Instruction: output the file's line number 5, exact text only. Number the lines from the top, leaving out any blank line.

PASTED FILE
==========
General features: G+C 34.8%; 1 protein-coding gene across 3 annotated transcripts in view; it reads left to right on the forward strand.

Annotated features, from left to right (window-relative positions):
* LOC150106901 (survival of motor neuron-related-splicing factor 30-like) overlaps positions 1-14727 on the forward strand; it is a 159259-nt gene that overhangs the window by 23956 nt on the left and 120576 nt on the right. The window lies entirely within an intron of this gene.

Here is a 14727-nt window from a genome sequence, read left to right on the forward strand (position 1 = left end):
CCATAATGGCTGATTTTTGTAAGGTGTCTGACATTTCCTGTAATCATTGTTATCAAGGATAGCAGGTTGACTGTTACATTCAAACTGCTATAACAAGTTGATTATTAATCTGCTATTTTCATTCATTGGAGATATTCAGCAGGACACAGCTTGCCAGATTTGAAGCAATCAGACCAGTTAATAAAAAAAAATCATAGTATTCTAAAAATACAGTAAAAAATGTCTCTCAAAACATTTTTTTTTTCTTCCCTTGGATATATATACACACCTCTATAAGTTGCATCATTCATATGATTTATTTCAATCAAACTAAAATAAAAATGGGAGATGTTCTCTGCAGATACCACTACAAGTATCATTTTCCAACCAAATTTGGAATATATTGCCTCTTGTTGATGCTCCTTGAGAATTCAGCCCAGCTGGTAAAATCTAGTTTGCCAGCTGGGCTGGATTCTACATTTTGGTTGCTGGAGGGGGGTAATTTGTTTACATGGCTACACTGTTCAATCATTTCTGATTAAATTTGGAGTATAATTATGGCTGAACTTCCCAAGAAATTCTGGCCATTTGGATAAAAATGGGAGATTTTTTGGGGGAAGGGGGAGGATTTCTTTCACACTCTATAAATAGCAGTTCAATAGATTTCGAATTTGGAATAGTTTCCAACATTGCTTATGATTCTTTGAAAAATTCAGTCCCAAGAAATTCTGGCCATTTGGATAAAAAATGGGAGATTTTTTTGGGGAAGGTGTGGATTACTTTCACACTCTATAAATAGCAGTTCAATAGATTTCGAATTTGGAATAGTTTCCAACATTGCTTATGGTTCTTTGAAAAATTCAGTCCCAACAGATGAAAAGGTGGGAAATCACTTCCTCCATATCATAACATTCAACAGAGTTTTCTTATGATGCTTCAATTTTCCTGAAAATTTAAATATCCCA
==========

CCATAATGGCTGATTTTTGTAAGGTGTCTGACATTTCCTGTAATCATTGTTATCAAGGATAGCAGGTTGACTGTTACATTCAAACTGCTATAACAAGTTGATTATTAATCTGCTATTTTCATTCATTGGAGATATTCAGCAGGACACAGCTTGCCAGATTTGAAGCAATCAGACCAGTTAATAAAAAAAAATCATAGTATTCTAAAAATACAGTAAAAAATGTCTCTCAAAACATTTTTTTTTTCTTCCCTTGGATATATATACACACCTCTATAAGTTGCATCATTCATATGATTTATTTCAATCAAACTAAAATAAAAATGGGAGATGTTCTCTGCAGATACCACTACAAGTATCATTTTCCAACCAAATTTGGAATATATTGCCTCTTGTTGATGCTCCTTGAGAATTCAGCCCAGCTGGTAAAATCTAGTTTGCCAGCTGGGCTGGATTCTACATTTTGGTTGCTGGAGGGGGGTAATTTGTTTACATGGCTACACTGTTCAATCATTTCTGATTAAATTTGGAGTATAATTATGGCTGAACTTCCCAAGAAATTCTGGCCATTTGGATAAAAATGGGAGATTTTTTGGGGGAAGGGGGAGGATTTCTTTCACACTCTATAAATAGCAGTTCAATAGATTTCGAATTTGGAATAGTTTCCAACATTGCTTATGATTCTTTGAAAAATTCAGTCCCAAGAAATTCTGGCCATTTGGATAAAAAATGGGAGATTTTTTTGGGGAAGGTGTGGATTACTTTCACACTCTATAAATAGCAGTTCAATAGATTTCGAATTTGGAATAGTTTCCAACATTGCTTATGGTTCTTTGAAAAATTCAGTCCCAACAGATGAAAAGGTGGGAAATCACTTCCTCCATATCATAACATTCAACAGAGTTTTCTTATGATGCTTCAATTTTCCTGAAAATTTAAATATCCCA